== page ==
Don’t let me fail now, Dunrabian, he prayed. Not when I’m so close to fulfilling the purpose you created me for.
It seemed that his prayer would go unanswered and he would drown alone in the frigid darkness, but just before he lost control of his lungs, he broke through the ocean’s surface. It took three full breaths to clear his mind enough to grasp the fact that he was no longer submerged. His relief was fleeting, for he quickly realized that his situation wasn’t much improved. Waves pummeled him on every side. Torrents of rain splashed off the ocean’s roiling surface so that he choked on water every time he breathed. His muscles were fatiguing, and the numbness created by the cold continued to spread. He could not swim forever.
A flash of lightning illuminated something bobbing in the water. Lunging for the object, Gabriel thrashed about in the darkness trying to find it. To his amazement, he found himself grasping hold of a section of his ship’s shattered mast-pole. Clutching the spar close to his chest, he rested his head upon it. “Thank you, Dunrabian,” he whispered. “Thank you.”
Floating atop his makeshift raft, the knight scanned the horizon for some indication of the direction he needed to head towards. There was no room for error in the next move he made. His energy was almost entirely spent. Exhaustion and cold would soon overtake him. If he made a mistake, there would not be an opportunity for another.
A glimpse of light appeared in the distance. It was there only for a moment, and then disappeared just as quickly behind the rollicking waves. It was gone so fast that Gabriel was not certain he had seen it at all, but with no other choices left to him, he headed in the direction of the illumination.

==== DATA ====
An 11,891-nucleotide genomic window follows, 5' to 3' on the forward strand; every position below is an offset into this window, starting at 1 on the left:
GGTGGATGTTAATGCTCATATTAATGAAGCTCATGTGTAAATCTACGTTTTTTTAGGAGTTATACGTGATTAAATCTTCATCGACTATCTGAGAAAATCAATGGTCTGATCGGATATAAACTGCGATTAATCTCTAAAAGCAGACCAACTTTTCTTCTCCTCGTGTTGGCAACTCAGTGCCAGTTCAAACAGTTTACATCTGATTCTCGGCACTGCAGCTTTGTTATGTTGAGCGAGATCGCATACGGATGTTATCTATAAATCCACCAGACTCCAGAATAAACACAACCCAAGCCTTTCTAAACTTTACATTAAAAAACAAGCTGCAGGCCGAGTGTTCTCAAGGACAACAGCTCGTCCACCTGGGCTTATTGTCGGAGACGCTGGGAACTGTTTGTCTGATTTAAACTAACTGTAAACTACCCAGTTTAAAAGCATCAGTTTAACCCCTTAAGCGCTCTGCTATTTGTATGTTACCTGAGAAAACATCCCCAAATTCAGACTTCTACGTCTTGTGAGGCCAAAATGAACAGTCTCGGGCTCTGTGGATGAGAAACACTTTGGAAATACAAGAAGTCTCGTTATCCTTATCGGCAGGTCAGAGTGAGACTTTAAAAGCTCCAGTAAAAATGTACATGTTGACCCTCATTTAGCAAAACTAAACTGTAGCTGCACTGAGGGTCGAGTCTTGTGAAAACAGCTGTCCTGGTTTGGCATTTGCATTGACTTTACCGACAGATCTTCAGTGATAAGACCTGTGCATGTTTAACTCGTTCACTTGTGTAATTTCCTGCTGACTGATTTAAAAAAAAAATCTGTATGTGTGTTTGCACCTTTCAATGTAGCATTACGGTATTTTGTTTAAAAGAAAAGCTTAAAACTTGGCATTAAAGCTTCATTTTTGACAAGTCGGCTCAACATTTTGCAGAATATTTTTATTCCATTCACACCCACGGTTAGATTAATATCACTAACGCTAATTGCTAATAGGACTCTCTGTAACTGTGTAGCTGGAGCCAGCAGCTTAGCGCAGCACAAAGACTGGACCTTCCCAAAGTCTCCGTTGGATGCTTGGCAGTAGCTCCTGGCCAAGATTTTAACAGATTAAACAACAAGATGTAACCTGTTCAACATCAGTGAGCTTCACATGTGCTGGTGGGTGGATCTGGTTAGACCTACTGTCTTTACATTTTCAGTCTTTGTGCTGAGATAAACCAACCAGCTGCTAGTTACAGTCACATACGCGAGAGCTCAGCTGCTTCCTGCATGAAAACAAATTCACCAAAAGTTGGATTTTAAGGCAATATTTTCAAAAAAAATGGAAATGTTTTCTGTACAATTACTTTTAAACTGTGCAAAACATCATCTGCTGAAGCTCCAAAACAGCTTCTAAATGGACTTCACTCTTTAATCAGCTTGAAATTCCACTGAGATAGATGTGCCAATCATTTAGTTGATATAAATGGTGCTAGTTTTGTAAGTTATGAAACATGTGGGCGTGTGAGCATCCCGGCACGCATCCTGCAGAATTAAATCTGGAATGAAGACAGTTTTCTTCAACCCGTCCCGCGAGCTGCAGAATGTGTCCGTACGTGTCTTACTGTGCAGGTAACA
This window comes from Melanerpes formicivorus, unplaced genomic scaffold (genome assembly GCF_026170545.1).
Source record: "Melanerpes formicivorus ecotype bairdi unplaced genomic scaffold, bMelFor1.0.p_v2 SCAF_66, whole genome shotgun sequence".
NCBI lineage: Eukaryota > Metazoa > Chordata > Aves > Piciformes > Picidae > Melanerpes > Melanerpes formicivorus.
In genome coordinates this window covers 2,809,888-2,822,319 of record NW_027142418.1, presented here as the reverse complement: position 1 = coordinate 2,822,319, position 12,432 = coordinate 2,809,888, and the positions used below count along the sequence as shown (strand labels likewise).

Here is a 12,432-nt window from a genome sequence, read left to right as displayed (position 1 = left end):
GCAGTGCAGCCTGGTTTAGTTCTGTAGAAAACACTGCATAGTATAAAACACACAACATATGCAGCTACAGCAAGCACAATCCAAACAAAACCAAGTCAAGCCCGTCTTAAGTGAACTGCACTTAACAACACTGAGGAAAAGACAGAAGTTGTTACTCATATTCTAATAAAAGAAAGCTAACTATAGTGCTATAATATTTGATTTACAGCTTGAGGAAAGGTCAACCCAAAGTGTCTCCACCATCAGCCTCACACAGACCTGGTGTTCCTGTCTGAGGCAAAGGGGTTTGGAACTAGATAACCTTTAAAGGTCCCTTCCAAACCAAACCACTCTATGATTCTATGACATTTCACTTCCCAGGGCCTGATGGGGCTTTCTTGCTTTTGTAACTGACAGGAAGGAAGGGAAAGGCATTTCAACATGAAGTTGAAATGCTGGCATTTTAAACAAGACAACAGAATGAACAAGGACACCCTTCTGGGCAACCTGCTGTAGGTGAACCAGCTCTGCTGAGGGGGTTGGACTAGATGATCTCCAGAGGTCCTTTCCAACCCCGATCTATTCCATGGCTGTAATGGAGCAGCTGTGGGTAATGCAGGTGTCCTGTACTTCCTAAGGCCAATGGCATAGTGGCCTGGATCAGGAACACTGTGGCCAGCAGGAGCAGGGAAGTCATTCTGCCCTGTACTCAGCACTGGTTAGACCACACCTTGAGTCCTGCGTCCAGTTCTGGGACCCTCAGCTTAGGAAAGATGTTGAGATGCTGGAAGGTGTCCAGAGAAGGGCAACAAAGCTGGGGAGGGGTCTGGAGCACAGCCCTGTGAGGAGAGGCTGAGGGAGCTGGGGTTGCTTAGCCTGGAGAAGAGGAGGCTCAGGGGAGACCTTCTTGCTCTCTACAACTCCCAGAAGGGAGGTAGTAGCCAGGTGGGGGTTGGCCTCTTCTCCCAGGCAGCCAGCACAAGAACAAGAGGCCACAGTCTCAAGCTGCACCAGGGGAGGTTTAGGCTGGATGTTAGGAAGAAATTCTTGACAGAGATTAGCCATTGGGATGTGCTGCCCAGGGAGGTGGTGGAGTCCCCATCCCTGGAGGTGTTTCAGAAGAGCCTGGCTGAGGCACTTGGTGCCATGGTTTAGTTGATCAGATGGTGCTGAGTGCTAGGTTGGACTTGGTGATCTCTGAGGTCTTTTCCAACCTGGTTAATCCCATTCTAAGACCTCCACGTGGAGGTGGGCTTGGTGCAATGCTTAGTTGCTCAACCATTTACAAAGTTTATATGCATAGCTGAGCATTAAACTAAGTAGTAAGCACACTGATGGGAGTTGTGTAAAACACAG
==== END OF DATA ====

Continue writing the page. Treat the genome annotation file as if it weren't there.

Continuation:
He did not know how long he swam. There was no sun to mark time, and no landscape features to gauge distance. He only knew that after what felt like a very, very long time, he still had not located either light or land. His legs began to fail him. He willed them into motion, but they did not move him far. Eventually, they did not move him at all. Pedaling uselessly in place while waves tossed him about like driftwood, Gabriel howled in defiance.
He did not fear death. He only feared failure in his quest. If he had to die, he prayed that it was not there in the water, but in battle with Elezear.
The ocean swelled beneath him. A wave swept him up and sent him surging through the hail, rain, and darkness. It grew higher and higher as it went, towering over the sea. At the moment of the wave’s apex, Gabriel saw light in the distance again. It seemed closer than before, though how close, he could not be sure. The wave broke. Holding the spar close to him, the knight prepared for impact.
The force of the crashing wave sent him shooting and spinning into the cold depths. He reached out to catch the spar as it was ripped from his arms, but was not quick enough. As he watched the wood disappear into the nebulous deep, it occurred to him that he could see again.
He stopped swimming and looked about in mute wonder. No longer cast in darkness, a faint light now permeated the water all around him. Not the flashing radiance of lightning, but instead a persistent glow. He searched around for the source of the light when a powerful current caught him, twisted him about, and smashed his head against something hard. There was a crunching sound, a brilliant explosion of pain, and then he fell into a different kind of darkness altogether.